My story, “Pacha-Mama” is out now on the Amazon Kindle store. The story first appeared in Canada’s Scarlet Leaf Review in February 2020.
“Pacha-Mama” features great new cover art from Die Welle Design:
I’m also doing a giveaway to celebrate its release: It’s free today and the next few days (February 1-3) on the Kindle store. So, tell your friends and grab a copy for yourself!
IMPORTANT NOTE: You don’t need a Kindle device to read the story. All you need is the Kindle App downloaded onto your PC, Mac, or phone (or even onto your Kindle, if you have one!) If you have an Internet connection and a device, you should be able to download and read this story anywhere in the world.
And if you do get it, please, please, please leave a short review (good, bad or indifferent) when you’re done on Amazon or Goodreads!
The Story Behind the Story
So, here’s the story behind the story. (You can find more background in an earlier post when this Pacha-Mama was first published).
It had been a rough day of kayaking on Lake Titicaca. My wife (girlfriend at the time) and I had rented a two-person kayak, but it happened not to have a rudder so we can had a heck of time guiding it to Taquile Island in the middle of the lake. But the day was done now and we had made it. My wife had gone to take a shower and I was relaxing, looking down at this vast lake and the desert mountains surrounding it. I knew that just past that last ridge of mountains in the distance lay the vastness of the Amazon jungle.
Earlier that week, we had visited Arequipa (great town, by the way, you should go!). In the Arequipa area we had seen the cathedral and done a hike in Colca Canyon. One thing which the town publicizes are a small group of Inca mummies discovered on the nearby peak of Llullaillaco. These are probably the best preserved archaeological mummies in the world (they are now at a museum in Salta, Peru). Apparently, the three children had been sacrificed. Here’s Wikipedia on that subject:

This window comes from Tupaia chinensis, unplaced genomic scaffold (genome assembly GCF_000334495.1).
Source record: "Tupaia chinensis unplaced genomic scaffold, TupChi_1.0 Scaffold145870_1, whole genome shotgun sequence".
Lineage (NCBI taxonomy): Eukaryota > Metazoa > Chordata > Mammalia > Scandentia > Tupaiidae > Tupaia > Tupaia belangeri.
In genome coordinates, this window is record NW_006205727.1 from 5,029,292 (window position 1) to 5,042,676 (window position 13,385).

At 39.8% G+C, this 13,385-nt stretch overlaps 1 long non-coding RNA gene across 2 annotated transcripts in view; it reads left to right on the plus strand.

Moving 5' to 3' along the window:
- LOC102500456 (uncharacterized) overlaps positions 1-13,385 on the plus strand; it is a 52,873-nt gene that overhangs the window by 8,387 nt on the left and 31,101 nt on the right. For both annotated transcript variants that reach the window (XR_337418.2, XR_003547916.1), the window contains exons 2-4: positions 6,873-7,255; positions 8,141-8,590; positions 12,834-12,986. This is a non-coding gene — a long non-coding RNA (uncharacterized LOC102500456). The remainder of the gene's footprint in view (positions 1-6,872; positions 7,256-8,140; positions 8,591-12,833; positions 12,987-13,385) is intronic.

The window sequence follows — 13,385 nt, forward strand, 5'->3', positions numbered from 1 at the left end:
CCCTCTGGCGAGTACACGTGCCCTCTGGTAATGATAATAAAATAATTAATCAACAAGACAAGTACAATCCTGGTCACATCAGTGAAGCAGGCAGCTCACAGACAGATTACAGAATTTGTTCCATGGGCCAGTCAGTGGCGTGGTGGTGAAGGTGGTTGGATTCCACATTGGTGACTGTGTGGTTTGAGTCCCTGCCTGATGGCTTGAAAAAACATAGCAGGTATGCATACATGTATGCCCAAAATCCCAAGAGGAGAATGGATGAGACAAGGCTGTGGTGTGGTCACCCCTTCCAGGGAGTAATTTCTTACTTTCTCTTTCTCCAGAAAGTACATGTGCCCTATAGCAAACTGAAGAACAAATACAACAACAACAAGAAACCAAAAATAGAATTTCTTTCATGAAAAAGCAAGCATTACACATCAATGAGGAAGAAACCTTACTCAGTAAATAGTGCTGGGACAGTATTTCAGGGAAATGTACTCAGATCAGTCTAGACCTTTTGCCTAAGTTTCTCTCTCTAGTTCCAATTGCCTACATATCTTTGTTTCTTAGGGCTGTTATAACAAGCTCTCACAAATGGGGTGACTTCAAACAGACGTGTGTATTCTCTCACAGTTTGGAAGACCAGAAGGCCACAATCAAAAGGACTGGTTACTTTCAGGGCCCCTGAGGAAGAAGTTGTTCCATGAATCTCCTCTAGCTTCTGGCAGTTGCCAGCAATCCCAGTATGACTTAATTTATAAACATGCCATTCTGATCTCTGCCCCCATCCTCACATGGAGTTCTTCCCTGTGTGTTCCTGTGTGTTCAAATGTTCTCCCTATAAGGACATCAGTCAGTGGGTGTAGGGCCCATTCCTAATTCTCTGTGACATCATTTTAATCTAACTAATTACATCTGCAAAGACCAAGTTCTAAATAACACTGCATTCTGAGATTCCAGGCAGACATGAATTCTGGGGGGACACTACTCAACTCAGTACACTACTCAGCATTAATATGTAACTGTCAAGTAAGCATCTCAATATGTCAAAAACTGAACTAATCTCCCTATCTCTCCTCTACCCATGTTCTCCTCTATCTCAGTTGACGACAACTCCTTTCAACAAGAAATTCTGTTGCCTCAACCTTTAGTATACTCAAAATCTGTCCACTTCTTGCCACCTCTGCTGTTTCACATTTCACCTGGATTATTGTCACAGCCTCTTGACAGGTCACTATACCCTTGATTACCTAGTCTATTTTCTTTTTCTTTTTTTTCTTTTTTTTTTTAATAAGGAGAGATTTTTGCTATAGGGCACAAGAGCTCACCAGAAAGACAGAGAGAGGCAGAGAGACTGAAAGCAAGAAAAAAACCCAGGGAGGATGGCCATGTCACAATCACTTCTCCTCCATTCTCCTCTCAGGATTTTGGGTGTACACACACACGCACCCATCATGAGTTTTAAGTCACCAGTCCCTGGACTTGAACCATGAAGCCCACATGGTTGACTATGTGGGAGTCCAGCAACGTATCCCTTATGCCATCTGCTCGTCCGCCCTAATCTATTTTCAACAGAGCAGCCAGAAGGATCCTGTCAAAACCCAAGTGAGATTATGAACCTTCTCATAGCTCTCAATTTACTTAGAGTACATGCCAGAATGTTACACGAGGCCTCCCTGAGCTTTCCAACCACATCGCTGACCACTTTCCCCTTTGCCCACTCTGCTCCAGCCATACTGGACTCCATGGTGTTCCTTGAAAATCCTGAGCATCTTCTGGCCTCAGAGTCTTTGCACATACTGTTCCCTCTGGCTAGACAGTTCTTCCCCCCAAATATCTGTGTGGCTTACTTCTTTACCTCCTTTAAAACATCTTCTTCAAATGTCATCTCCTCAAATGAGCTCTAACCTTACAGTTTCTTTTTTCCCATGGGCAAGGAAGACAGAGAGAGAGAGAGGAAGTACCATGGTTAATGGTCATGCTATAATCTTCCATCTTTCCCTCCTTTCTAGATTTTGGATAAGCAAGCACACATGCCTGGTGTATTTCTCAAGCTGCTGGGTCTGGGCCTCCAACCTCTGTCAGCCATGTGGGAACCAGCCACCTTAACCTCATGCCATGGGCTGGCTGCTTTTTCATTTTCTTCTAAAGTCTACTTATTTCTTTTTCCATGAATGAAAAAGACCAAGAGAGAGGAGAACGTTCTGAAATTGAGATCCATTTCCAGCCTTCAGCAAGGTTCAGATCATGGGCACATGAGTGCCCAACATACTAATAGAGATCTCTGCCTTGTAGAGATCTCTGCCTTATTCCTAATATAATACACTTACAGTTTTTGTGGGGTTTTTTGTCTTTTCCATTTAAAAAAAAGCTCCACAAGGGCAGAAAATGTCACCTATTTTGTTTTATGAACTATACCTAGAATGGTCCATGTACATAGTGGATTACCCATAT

Child sacrifice, referred to as capacocha or qhapaq hucha, was an important part of the Inca religion and was often used to commemorate important events, such as the death of a Sapa Inca. Human sacrifice was also used as offering to the gods in times of famine, and as a way of asking for protection. Sacrifice could only occur with the direct approval of the Inca emperor.
Interestingly, one of the three mummies had been struck by lighting after being sacrificed centuries ago. So, I filed all these ideas away…
…And so, there I was watching over Lake Titicaca. The wind picked up and these absolutely massive thunderheads formed in the distance over the jungle. There was lighting down from the sky to the earth, across from cloud to cloud, and in every direction. I yet to have seen anything elsewhere like it. Finally, the storm came. My wife emerged just as the first rain drops started to fall and we ran inside. I remember thinking, “Storms like this must be common here. It was just such a storm like this that must have…”
The next day, we rolled all around Lake Titicaca and other ancient sites nearby. This time, our guide was an Aymara man. Centuries before, the Aymara had been one of the subject people of the Inca and their emperor, the Sapa Inca. They had to “pay taxes” in the form of labor and goods to their Incan overlords and were subject to being relocated to different parts of the empire as new colonizers. I tell you, after having heard so much about Spanish imperialism up to that point it was very illuminating having an Aymara guide talk our ear off about Incan imperialism years before the Spaniards showed up. I began to wonder if the sacrificed children on the mountain top were Inca or perhaps had been outsiders, had been Aymara.
Later, I came back home and read about illegal mining in the Amazon. Apparently, mercury (that familiar brain poison) is one of the key ingredients used by illegal mines there. These mines set up deep in the vast Amazon, exploit a vein of gold ore and are gone before the (sometimes lax) authorities show up. It was then I realized I had my antagonist.
I wondered what would happen if the girl mummy on the peak had been struck by lightning and somehow magically woken up. What would she do? How would she feel? If there was an illegal mine spilling poison into the Earth, into Mother Earth, into PachaMama, how would she react?
The story pretty much put itself together after that.
Stop by and check out the story today. Enjoy and see you next time!
2 thoughts on “My Story “Pacha-Mama” Out Now on Kindle”
Having visited Peru and the Altiplano, I’m looking forward to reading it.
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Really!? Didn’t know that! Cool. Looking forward to hearing what you think about it! I tried…There’s so much to Peru–it’s hard to capture!
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